Things didn’t get any better when we returned home. I cried more often than I didn’t. My son refused to be put down so we held him in our arms all night and day. I was afraid all the time. I dreaded the long, scary, lonely nights and the fear would set in every day at dusk. Considering this was the middle of December, dusk came way too early every day. I dreaded the long lonely days after my partner returned to work. I had no appetite and barely ate. I continued to wonder how I could leave, desperately wanting to fall down the stairs or contract some horrible illness that would force someone to take care of me, to fix me and to give me a break. But I wouldn’t allow myself any breaks. My mom and sister came to visit after about three weeks and, while they did allow up a couple nights of blissful sleep, I insisted on always being with my son. I really believed that I might never want to take him back if I allowed someone else to care for him without me. The idea of not taking care of him was so tempting; I was convinced that I had to be there all the time. I didn’t trust myself. I honestly believe I would have given him up if I hadn’t been so afraid that my friends and family would ostracize me. The idea of this now is so horrific and shameful to me, but it truly is how I felt.

I knew about postpartum depression but it seemed too convenient an excuse. Having a diagnosis would mean this wasn’t my fault and I was convinced I was a monster. I was convinced I was too selfish to want this baby and that I was not the good person I always thought I was. But a part of me hope, desperately hoped, that it was PPD, which meant I could do something about it. That part of me reached out for help, thankfully fairly early on. I started seeing a therapist who specialized in PPD and went on medication. I was hoping for immediate relief but that wasn’t to be. The medication actually made my anxiety worse initially. But I was too desperate to stop so, with help from my therapist, my dosage was adjusted until things began to improve. I’d have a string of really good days, only to be unable to get out of bed on others. But slowly, things began to shift for me. I was absolutely convinced I would never be able to love my baby but gradually, it began to happen. Within four months of giving birth, I was feeling joy again and the overwhelming love for my son that I expected in the beginning.

Post partum depression took so much from me and my son and my partner. What should have been a time of celebration was a time of such darkness. My son was formula fed because the stress of breastfeeding was crushing me, pushing me further from him. And while I am pro-feeding-choice, I would have loved to have that time back to make my decision about breastfeeding with a clearer head. I’ll never know what my son felt in those early days, whether he knew on some level that my love wasn’t there and whether he carries any of that with him today. On most days, I feel confident I masked my feelings enough to provide him with everything he needed in those early days but on others, I can’t help but question each thing he does and wonder if it is a reflection of some disconnect created right after he was born. That doubt is my depression’s darkest legacy.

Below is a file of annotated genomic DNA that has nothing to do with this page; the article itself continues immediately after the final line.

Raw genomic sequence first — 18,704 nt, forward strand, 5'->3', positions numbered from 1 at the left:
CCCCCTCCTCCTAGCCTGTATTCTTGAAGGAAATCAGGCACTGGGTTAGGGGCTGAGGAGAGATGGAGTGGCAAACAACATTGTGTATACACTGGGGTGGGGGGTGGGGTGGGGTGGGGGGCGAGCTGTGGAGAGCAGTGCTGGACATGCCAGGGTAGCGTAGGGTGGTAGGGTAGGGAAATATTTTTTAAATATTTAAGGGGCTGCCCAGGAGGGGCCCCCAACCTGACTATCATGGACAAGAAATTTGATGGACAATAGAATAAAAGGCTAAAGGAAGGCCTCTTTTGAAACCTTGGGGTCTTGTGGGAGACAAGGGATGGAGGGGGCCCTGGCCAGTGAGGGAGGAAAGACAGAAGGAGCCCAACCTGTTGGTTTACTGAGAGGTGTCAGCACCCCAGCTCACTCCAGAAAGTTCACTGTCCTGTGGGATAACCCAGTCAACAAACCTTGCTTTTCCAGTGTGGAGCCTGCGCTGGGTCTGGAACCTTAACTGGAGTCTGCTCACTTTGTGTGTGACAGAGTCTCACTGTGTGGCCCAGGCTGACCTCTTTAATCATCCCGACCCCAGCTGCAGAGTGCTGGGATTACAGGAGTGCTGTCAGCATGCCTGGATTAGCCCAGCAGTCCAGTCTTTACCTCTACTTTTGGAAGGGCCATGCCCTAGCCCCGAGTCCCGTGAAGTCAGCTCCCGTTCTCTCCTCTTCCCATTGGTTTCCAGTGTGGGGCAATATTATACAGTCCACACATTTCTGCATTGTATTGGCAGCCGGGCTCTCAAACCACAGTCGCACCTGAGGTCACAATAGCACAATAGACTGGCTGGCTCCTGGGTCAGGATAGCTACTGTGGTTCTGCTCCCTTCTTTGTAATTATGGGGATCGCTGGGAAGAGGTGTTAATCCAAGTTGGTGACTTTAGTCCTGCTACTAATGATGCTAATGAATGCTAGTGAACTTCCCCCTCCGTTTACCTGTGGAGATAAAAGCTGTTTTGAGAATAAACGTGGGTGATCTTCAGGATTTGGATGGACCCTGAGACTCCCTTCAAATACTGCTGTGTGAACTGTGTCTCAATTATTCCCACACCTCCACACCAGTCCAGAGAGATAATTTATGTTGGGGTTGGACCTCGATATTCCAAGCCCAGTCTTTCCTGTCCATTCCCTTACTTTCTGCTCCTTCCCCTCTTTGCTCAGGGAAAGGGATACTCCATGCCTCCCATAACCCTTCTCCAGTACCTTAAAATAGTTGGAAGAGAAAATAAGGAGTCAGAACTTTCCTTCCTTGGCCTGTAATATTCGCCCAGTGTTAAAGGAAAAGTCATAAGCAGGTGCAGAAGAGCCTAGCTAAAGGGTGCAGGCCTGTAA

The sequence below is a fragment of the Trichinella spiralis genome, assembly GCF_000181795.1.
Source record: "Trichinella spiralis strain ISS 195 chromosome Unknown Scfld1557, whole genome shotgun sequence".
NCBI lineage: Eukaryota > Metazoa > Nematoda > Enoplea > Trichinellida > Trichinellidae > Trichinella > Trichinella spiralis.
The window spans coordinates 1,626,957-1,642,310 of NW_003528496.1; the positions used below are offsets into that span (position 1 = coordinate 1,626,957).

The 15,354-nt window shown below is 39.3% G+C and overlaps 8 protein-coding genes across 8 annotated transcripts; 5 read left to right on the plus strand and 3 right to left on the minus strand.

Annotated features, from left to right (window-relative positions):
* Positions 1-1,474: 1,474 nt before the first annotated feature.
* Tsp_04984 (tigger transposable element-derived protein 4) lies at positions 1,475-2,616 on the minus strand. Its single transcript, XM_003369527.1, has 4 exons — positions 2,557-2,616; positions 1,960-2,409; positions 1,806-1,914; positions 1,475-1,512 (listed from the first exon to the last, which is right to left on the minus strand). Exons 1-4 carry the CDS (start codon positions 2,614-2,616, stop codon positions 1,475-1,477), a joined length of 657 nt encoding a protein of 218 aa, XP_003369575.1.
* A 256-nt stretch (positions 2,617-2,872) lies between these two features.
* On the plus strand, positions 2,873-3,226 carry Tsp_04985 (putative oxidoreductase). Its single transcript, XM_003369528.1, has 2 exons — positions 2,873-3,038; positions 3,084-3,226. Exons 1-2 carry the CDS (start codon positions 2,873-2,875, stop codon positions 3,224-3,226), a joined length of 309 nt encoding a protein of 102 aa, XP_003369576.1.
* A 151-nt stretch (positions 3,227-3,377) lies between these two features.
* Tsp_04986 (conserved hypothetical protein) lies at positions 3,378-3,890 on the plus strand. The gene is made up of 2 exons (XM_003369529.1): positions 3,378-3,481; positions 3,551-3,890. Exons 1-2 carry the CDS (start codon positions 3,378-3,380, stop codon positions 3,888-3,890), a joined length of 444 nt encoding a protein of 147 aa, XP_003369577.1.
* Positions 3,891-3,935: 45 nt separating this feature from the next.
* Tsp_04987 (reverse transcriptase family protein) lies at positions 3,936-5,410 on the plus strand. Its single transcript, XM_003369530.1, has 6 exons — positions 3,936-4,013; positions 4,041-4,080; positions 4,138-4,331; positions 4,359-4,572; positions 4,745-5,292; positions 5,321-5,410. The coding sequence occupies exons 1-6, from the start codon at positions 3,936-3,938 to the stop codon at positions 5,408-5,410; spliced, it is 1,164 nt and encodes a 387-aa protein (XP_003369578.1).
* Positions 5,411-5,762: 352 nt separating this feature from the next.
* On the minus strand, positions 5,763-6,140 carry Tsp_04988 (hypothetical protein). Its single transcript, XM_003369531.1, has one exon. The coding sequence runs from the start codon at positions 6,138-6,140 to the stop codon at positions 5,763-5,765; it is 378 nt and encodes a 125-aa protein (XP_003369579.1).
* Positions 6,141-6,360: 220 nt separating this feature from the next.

My experience did have some positives, however. I do believe I see the world differently. I will never know what kind of mother I would have been had a not been depressed; however, I do know that I really don’t sweat the small stuff anymore. Once I made it through the darkness, things in the light just don’t look that bad. I have also developed great empathy for others and a better awareness that none of us really know what anyone else is going through. I don’t know if I would go so far as to say that if I could go back and do it over again, I wouldn’t change a thing, but I have definitely squeezed as much good out of it as I can. Take that, depression.

So that’s my birth story. I just reread my first paragraph and I realize that my birth story does end with a blissful mother holding her child! It took a lot longer than expected but here I am!

From Colette Sanborn.

P.S. — Here’s a beautiful birth story by Lindsey Cheek, with gorgeous photos shot by Millie Holloman.

Note from Design Mom: throughout my 6th pregnancy, I posted reader-submitted advice, memories and stories about pregnancy, childbirth, adoption and growing a family. My baby is hardly a baby anymore — here’s her birth story and her newborn photos — but the series has been so popular that I’m continuing it indefinitely. You can find all the stories in this series by clicking here. Have a story you’d like to share? I’d love to read it. You can send it to me at

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{ 49 comments… read them below or add one }

1 Ana February 8, 2012 at 4:37 am